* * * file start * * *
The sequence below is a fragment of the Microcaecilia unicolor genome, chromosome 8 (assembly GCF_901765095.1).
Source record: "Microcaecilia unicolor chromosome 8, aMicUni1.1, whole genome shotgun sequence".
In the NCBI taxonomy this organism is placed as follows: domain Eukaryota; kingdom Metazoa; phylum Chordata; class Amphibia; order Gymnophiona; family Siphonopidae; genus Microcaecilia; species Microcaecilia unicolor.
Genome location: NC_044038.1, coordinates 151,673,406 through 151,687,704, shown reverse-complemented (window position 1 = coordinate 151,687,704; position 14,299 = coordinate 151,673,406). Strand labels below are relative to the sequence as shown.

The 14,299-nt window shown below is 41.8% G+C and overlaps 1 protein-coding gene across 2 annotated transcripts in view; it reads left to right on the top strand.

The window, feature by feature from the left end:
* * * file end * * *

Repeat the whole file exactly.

The sequence below is a fragment of the Microcaecilia unicolor genome, chromosome 8 (assembly GCF_901765095.1).
Source record: "Microcaecilia unicolor chromosome 8, aMicUni1.1, whole genome shotgun sequence".
In the NCBI taxonomy this organism is placed as follows: domain Eukaryota; kingdom Metazoa; phylum Chordata; class Amphibia; order Gymnophiona; family Siphonopidae; genus Microcaecilia; species Microcaecilia unicolor.
Genome location: NC_044038.1, coordinates 151,673,406 through 151,687,704, shown reverse-complemented (window position 1 = coordinate 151,687,704; position 14,299 = coordinate 151,673,406). Strand labels below are relative to the sequence as shown.

The 14,299-nt window shown below is 41.8% G+C and overlaps 1 protein-coding gene across 2 annotated transcripts in view; it reads left to right on the top strand.

The window, feature by feature from the left end: